The Last Judgment, in the eastern bay of the parekklesion, shows
Christ's triumph over death and redemption of the righteous, a
fitting subject for a funeral chapel [204-210]. A structural crack
runs through the dome and has disfigured much of the fresco. Note
that Christ's mandorla is now egg-shaped when it should be circular.
Appearing at the Second Coming, Christ is seated on a rainbow,
surrounded by a mandorla of light, as judge of mankind. Flanking
Christ stand the Virgin and John the Baptist who intercede on
behalf of mankind. The twelve apostles are enthroned in symmetrical
groups either side. Choirs of the Elect appear on four clouds
that form a semi-circle on the northeast and western parts of
the vault. Directly below Christ the Judge are the Hetoimasia
and the Weighing of Souls. The first is the prepared throne of "justice
and judgment" mentioned in Psalms. Either side, Adam and
Eve prostrate themselves in prayer. Directly below the throne
hangs a scale, on which the angels weigh the deeds of souls.
The Fiery Stream and the Lake of Fire descends from the left
foot of Christ and runs into the southeast pendentive.
The Land and Sea Giving up Their Dead, is in the southwest pendentive.
As angels blow their trumpets, bodies rise from their coffins
and the sea. An Angel and a Soul occupy the northwest pendentive.
Uniquely in this composition, an angel presents a soul for judgment.
It has been suggested that this represents St. Michael presenting
the soul of Theodore Metochites for judgment. Lazarus the Beggar
in Abraham's Bosom, in the northeast pendentive, is surrounded
by the souls of the blessed. The scene is set in paradise. The
Rich Man in Hell is set opposite Lazarus, in the southeast pendentive,
below the fiery stream. Seated, he turns toward Lazarus to beg
The Torments of the Damned, on the south wall, on the eastern
half of the lunette adjacent to the Rich Man in Hell is divided
into four compartments. The monochrome figures suffer a
variety of tortures: the Gnashing of the Teeth (badly flaked),
the Outer Darkness, the Worm that Sleepeth Not, and the Unquenchable
The Entry of the Elect into Paradise, in the north lunette of the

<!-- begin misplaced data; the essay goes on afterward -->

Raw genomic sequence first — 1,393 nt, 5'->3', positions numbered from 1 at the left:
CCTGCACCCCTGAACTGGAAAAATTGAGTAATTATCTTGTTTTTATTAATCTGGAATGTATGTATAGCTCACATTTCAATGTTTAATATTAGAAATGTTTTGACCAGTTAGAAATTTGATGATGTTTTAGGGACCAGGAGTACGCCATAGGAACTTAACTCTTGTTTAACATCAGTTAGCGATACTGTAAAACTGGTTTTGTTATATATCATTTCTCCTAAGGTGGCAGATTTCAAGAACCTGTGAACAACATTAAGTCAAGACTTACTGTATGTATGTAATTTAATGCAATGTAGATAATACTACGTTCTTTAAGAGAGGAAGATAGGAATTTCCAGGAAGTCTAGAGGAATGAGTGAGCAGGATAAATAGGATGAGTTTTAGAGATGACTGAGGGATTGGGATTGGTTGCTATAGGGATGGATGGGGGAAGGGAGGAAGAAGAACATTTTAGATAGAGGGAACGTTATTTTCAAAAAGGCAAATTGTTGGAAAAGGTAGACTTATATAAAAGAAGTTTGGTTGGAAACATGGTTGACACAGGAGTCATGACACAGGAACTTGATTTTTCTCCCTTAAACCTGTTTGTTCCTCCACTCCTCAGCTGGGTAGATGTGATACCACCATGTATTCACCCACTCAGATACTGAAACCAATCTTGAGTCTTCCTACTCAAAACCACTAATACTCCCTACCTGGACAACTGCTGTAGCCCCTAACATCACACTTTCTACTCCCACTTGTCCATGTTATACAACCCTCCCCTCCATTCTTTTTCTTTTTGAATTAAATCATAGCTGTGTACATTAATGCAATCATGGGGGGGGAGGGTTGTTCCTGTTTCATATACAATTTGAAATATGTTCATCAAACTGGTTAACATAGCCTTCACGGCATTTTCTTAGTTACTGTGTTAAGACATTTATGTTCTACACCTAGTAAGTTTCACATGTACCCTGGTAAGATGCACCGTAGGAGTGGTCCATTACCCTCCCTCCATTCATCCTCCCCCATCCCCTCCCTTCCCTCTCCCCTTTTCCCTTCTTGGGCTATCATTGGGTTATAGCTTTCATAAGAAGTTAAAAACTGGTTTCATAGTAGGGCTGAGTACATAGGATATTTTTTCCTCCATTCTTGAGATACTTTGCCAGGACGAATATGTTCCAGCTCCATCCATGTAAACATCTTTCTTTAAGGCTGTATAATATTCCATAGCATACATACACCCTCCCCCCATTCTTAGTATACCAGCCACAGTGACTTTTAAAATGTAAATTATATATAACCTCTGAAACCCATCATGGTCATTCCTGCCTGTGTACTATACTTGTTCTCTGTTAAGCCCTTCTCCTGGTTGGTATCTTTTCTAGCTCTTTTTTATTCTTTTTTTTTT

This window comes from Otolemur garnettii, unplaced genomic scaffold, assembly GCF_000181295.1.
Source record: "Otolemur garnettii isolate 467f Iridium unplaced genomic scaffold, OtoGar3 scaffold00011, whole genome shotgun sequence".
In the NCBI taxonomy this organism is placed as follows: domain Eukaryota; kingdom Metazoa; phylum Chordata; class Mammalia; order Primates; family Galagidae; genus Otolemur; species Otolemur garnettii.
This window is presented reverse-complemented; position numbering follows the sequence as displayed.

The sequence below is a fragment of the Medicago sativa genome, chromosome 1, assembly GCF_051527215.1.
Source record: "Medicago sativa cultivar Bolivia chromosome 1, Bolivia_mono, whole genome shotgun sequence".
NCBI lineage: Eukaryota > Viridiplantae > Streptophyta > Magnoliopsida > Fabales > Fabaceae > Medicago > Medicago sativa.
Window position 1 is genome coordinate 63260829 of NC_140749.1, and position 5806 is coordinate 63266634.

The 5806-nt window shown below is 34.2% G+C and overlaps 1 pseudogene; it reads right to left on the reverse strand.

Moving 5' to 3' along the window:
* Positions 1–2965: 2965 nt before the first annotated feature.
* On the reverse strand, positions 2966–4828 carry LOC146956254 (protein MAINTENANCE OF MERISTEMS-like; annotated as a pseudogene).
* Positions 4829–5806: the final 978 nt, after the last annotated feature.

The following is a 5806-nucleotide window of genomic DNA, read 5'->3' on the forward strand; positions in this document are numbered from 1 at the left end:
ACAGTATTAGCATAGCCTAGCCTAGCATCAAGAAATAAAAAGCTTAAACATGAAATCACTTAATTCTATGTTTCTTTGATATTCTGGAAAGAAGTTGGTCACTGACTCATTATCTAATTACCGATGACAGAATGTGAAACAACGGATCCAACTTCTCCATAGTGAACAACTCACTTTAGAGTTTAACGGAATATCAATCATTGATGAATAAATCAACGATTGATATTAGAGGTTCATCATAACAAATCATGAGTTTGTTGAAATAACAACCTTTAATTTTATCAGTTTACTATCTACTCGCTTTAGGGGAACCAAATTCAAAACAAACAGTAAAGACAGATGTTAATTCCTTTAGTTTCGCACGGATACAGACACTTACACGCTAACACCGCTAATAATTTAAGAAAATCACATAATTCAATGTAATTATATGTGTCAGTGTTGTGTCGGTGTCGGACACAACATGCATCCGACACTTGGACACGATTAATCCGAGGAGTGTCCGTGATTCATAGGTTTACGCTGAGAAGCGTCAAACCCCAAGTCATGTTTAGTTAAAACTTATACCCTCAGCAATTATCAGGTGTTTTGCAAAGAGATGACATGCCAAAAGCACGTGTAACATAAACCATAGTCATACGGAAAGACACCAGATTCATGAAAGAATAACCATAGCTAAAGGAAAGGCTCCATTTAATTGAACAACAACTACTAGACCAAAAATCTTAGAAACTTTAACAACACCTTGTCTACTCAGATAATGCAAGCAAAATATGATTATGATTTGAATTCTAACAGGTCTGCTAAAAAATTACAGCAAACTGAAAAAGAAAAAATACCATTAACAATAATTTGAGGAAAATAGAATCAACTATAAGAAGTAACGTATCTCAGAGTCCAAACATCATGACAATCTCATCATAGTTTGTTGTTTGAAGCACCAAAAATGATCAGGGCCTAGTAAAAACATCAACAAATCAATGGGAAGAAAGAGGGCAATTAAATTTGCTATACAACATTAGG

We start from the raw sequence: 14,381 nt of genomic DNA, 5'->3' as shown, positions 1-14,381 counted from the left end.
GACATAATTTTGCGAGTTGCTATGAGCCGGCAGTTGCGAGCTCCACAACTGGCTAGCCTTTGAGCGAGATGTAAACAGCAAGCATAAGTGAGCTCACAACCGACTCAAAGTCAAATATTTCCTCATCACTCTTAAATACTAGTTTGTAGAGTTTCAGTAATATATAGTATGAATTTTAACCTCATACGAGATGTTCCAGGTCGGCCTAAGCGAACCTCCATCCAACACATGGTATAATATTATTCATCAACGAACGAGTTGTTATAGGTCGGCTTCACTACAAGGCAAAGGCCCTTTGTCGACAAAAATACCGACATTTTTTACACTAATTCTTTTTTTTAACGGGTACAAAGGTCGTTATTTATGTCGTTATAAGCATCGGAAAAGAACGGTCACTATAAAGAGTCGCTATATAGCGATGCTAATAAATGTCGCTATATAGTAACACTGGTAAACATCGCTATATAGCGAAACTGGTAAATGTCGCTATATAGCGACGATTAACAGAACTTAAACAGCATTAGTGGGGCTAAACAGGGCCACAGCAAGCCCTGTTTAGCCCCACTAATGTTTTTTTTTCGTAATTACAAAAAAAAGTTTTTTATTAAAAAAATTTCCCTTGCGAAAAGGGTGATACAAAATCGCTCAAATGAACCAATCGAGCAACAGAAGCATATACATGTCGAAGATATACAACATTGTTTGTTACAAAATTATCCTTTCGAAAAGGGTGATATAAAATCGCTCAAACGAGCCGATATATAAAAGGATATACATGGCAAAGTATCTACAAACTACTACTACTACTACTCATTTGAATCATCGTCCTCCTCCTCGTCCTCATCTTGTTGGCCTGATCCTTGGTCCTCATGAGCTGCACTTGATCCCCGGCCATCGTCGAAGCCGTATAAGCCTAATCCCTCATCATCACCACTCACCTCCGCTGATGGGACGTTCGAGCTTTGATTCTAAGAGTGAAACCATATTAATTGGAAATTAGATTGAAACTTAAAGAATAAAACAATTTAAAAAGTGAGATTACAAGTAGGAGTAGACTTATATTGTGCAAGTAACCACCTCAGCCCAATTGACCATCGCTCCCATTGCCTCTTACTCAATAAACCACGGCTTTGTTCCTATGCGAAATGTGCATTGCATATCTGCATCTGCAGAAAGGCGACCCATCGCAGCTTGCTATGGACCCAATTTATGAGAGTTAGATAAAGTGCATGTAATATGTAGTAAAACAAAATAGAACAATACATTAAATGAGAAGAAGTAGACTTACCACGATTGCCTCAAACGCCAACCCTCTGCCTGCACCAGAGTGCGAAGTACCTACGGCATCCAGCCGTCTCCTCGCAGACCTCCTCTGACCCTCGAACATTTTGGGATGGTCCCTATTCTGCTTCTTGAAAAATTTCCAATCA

east bay, is the final episode in the Last Judgment composition.
The scene is divided into two halves with the gate of paradise
in the center. From the left a mixed group of figures, representing
different categories of the elect, is led by St. Peter, who applies
his keys to the gate. On the right, paradise is white and vegetated.
The Good Thief, wearing a loincloth and carrying his cross, welcomes
the elect. He gestures toward the Virgin.
This discussion of the Kariye Camii iconography
is adapted from Robert G. Ousterhout, The Architecture of the
Kariye Camii in Istanbul, Washington, D.C.: Dumbarton Oaks
Research Library and Collection, 1987. We
would like to thank Professor Ousterhout for generously allowing us to adapt
his text for this Web site.
The funerary chapel contains prefigurations of the Virgin and Themes of Resurrection
and Judgment. Like the narthexes, the program of the parekklesion is divided
between the Virgin and Christ. Here, however, the overriding theme is Salvation,
befitting a funeral chapel. The western domed bay is devoted to the Virgin;
the upper walls represent Old Testament prefigurations of the Virgin, emphasizing
her role in Salvation. The eastern bay is devoted to the Last Judgment. The complex
program of the chapel culminates in the conch of the apse, where the Anastasis
(Harrowing of Hell) is represented, flanked by scenes of resurrection. Unlike
the narthexes and the naos, the parekkelsion is decorated with frescoes.